• Employment
  • May 12, 2022

What are Right to Work documents?

article

As a business owner, you have a legal requirement to carry out a Right to Work check (RTW) on all new employees to verify that their immigration status entitles them to work in the UK

Although this can seem daunting if you understand and follow the process correctly and also keep accurate records, RTW checks are quick and easy to do. One question we regularly get asked is what are Right to Work documents? 

Right to Work documents are proof of a person's eligibility to work in the UK. These documents are approved by the Home Office - which employers can use to verify a person’s immigration status if they are doing a manual RTW check. If you are checking a person’s RTW in the UK online, you will not need to check any of the approved documents. 

Instead, the prospective employee will provide you with a share code.

What is a Right to Work share code?

Migrant workers can prove their RTW in the UK by sharing with you a Right to Work share code, made up of nine alphanumeric characters. To create a share code a migrant worker will need their:

  • Biometric Residence Permit (BRP) number
  • Biometric Residence Card (BRC) number
  • Passport or National Identity card

Once the migrant worker receives their share code it will be valid for 30 days. 

What are relevant Right to Work documents?

If you are doing a manual Right to Work check, the Home Office has supplied a list of approved documents that show the employee has the legal RTW in the UK. The approved documents are divided into:

  • List A - acceptable documents to establish a continuous statutory excuse
  • List B Group 1 – documents where a time-limited statutory excuse lasts until the expiry date of permission to enter or permission to stay
  • List B Group 2 – documents where a time-limited statutory excuse lasts for six months 

List A includes (but is not limited to):

  • A current or expired passport showing the employee is a British citizen or a citizen of the UK and Colonies having the right of abode in the UK
  • A current or expired passport showing the employee is an Irish citizen
  • A current passport endorsed to show that the holder has Indefinite Leave to Remain, has the right of abode in the UK, or has no time limit on their stay in the UK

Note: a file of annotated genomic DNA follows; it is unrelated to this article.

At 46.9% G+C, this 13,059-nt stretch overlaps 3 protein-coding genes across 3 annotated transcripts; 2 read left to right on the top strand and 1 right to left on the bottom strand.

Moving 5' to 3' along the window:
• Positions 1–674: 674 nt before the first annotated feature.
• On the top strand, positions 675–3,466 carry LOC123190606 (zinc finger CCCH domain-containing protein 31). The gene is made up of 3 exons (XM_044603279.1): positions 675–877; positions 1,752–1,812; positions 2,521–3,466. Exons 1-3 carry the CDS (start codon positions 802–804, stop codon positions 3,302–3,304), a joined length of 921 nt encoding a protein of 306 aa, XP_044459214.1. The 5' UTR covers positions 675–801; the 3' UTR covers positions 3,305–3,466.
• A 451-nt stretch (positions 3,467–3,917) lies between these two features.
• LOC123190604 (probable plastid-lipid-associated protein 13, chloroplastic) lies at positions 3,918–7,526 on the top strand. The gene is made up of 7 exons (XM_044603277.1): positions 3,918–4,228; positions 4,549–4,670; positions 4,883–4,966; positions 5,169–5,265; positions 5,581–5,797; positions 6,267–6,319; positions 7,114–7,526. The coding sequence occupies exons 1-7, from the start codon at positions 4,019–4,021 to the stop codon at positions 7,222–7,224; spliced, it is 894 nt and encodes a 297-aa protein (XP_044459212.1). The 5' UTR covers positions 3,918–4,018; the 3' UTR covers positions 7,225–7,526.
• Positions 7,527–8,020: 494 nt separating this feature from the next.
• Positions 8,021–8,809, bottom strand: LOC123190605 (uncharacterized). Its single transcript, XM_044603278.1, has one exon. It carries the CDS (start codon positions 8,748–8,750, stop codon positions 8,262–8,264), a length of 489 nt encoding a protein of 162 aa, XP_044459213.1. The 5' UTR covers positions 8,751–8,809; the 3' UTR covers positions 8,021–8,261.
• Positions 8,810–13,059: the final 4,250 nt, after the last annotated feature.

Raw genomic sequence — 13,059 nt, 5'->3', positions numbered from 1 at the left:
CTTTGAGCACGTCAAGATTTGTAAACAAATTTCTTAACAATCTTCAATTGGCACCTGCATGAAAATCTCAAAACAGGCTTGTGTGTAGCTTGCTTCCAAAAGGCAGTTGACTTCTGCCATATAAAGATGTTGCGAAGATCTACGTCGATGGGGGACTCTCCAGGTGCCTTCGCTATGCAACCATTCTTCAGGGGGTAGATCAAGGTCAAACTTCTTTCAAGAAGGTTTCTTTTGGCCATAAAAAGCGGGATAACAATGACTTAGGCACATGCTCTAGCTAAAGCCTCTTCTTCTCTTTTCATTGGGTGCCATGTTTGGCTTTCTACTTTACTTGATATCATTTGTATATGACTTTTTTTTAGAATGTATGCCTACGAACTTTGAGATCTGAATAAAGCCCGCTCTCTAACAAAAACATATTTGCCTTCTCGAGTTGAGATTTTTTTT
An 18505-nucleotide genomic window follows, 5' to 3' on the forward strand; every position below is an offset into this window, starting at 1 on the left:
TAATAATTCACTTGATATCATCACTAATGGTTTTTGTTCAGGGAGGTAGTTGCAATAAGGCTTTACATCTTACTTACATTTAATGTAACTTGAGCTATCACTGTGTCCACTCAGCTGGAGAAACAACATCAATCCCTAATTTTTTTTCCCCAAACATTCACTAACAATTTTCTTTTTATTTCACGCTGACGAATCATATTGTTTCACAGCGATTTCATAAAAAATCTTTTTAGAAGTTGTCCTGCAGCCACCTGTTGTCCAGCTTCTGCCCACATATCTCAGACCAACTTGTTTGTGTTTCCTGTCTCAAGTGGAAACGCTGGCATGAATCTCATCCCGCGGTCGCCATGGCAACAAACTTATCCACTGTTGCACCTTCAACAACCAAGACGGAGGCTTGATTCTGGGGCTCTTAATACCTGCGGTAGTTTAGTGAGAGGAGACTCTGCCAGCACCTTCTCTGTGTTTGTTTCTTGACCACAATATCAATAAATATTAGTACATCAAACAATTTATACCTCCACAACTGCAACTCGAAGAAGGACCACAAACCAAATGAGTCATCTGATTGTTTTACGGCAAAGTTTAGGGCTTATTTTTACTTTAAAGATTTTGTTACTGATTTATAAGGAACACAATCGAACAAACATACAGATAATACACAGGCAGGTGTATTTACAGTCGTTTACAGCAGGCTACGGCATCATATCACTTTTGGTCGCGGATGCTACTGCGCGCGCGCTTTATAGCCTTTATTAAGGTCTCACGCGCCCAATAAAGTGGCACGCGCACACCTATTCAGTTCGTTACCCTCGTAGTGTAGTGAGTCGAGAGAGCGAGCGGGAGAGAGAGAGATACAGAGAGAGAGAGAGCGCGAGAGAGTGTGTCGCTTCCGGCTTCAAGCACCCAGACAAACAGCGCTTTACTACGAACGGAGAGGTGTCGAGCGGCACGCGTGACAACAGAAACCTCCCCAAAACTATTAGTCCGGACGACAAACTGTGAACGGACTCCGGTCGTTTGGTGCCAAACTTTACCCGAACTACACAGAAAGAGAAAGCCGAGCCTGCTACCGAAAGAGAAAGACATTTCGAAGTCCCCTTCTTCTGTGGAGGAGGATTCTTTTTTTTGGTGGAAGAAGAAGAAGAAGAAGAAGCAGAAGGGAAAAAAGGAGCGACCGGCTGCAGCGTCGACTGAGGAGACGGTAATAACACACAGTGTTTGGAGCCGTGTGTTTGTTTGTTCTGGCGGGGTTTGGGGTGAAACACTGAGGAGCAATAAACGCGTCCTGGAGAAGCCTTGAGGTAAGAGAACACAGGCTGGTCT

List B Group 1 includes (but is not limited to):

  • A current passport endorsed to show that the holder is allowed to stay in the UK and is currently allowed to do the type of work you are recruiting them for
  • A current Immigration Status Document containing a photograph issued by the Home Office to the holder with a valid endorsement indicating that the named person may stay in the UK and is allowed to do the type of work you are recruiting them for, together with an official document giving the person’s permanent National Insurance number and their name issued by a government agency or a previous employer

List B Group 2 includes (but is not limited to):

  • A document issued by the Home Office showing that the holder has made an application for leave to enter or remain under Appendix EU to the immigration rules (known as the EU Settlement Scheme) on or before 30 June 2021 together with a Positive Verification Notice from the Home Office Employer Checking Service
  • An Application Registration Card issued by the Home Office stating that the holder is permitted to take the employment in question, together with a Positive Verification Notice from the Home Office Employer Checking Service

Get legal assistance from LawBite

If you are doing a manual RTW check, you need to make sure the documents you are checking are on the approved list. If you require any assistance with identifying these documents or need support with the process, please contact our expert team of employment lawyers. Just click ‘Get started’ below for a free 15 minute consultation.

 

Get started

 

Additional resources

In closing

Nothing in this article constitutes legal advice on which you should rely. The article is provided for general information purposes only. Professional legal advice should always be sought before taking any action relating to or relying on the content of this article. Our Platform Terms of Use apply to this article.



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